Article  Google Scholar 

  19. 19.

    Gupta N, Kishore K, Woldesenbet E, Sankaran S (2001) Studies on compressive failure features in syntactic foam material. J Mater Sci 36:4485–4491

    CAS  Article  Google Scholar 

  20. 20.

    Poveda R, Achar S, Gupta N (2012) Thermal expansion of carbon nanofiber-reinforced multiscale polymer composites. JOM J Miner Met Mater Soc 64:1148–1157

    CAS  Article  Google Scholar 

  21. 21.

    Dimchev M, Caeti R, Gupta N (2010) Effect of carbon nanofibers on tensile and compressive characteristics of hollow particle filled composites. Mater Des 31(3):1332–1337

    CAS  Article  Google Scholar 

  22. 22.

    John B, Nair CPR (2010) Update on syntactic foams. iSmithers Rapra, UK

    Google Scholar 

  23. 23.

    Kenig S, Raiter I, Narkis M (1984) Three-phase silicone based syntactic foams. J Cell Plast 20(6):423–429

    CAS  Article  Google Scholar 

  24. 24.

    Yazicia M, Fahrb P, Shuklab A, Gunesc S, Akay SK (2014) Development of a polymer based syntactic foam for high temperature applications. Acta Phys Pol, A 125:526–528

    Article  Google Scholar 

  25. 25.

    Bunn P, Mottram JT (1993) Manufacture and compression properties of syntactic foams. Composites 24:565–571

    CAS  Article  Google Scholar 

  26. 26.

    Data sheet of Elastosil® P 7684/60 A/B

  27. 27.

    Data sheet of Elastosil® P 7684/60 A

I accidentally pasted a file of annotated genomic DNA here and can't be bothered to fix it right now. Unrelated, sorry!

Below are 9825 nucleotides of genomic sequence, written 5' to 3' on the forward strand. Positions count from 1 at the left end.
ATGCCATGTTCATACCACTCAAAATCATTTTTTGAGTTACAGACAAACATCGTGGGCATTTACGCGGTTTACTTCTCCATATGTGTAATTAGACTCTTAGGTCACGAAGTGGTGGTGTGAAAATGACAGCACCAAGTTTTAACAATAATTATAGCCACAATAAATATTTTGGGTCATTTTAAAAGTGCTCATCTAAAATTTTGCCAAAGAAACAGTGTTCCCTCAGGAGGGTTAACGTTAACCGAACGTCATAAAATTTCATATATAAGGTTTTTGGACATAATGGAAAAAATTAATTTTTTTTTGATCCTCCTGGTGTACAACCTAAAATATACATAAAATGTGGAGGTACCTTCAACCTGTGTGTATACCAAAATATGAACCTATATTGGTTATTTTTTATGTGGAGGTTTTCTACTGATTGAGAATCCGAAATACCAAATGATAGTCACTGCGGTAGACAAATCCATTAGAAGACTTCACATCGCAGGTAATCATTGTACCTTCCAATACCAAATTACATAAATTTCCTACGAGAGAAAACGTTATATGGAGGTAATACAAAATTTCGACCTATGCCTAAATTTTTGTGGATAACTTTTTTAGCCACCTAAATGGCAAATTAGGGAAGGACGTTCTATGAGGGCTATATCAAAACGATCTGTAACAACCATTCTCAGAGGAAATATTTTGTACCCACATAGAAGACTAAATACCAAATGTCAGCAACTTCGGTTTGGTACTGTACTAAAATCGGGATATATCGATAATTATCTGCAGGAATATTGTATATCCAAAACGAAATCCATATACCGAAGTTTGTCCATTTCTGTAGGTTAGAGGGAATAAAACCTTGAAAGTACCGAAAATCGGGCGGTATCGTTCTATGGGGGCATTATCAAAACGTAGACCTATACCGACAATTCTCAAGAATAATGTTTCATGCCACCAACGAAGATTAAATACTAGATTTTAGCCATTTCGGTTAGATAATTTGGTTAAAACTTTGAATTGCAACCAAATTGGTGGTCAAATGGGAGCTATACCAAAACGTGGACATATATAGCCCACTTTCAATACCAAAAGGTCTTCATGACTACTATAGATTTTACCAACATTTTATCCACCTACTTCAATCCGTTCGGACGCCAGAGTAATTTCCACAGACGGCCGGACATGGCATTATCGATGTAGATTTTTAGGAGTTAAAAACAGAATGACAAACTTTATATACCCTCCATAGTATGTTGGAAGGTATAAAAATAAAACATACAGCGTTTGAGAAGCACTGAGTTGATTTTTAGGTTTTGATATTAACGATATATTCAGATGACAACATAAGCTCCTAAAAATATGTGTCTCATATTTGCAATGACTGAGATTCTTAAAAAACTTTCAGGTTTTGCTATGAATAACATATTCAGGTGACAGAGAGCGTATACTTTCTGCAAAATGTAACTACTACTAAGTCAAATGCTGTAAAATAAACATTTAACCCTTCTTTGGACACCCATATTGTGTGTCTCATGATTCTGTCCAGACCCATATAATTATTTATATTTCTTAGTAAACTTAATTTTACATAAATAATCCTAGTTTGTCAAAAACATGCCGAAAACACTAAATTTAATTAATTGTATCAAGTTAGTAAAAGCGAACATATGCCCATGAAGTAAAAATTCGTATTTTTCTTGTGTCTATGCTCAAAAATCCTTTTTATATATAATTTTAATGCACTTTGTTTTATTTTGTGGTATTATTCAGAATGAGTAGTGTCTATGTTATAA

28. 28.

    Data sheet of Elastosil® P 7684/60 B

  29. 29.

    Carré A, Lacarrière V, Birch W (2003) Molecular interactions between DNA and an aminated glass substrate. J Coll Interf Sci 260(1):49–55

    Article  Google Scholar 

  30. 30.

    Carré A, Lacarrière V (2008) Contact angle, wettability and adhesion. Brill Academic Publishers, Netherland, p 267

    Google Scholar 

  31. 31.

    Liu XM, Thomason JL, Jones FR (2009) The concentration of hydroxyl groups on glass surfaces and their effect on the structure of silane deposits. In: Mittal KL (ed) Silanes and other coupling agents. Brill Academic, Netherland, p 25

    Chapter  Google Scholar 

  32. 32.

    Zhuravlev LT (1993) Surface characterization of amorphous silica: a review of work from the former USSR. Colloids Surf A 74(1):71–90

    CAS  Article  Google Scholar 

  33. 33.

    John B, Nair CPR, Devi KA, Ninan KN (2007) Effect of low-density filler on mechanical properties of syntactic foams of cyanate ester. J Mater Sci 42:5398–5405

    CAS  Article  Google Scholar 

  34. 34.

    John B, Nair CPR, Ninan KN (2007) Low-density phenolic syntactic foams: processing and properties. Cell Polym 26(4):229–244

    CAS  Google Scholar 

  35. 35.

    Reed RP, Golda M (1994) Cryogenic properties of unidirectional composites. Cryogenics 34:909–928

    CAS  Article  Google Scholar 

  36. 36.

    Liang J-Z (2014) Estimation of thermal conductivity for polypropylene/hollow glass bead composites. Compos B 56:431–434

    CAS  Article  Google Scholar 

  37. 37.

    Jovanovic JD, Govedarica MN, Dvornic PR, Popovic IG (1998) The thermogravimetric analysis of some polysiloxanes. Polym Degrad Stab 61:87–93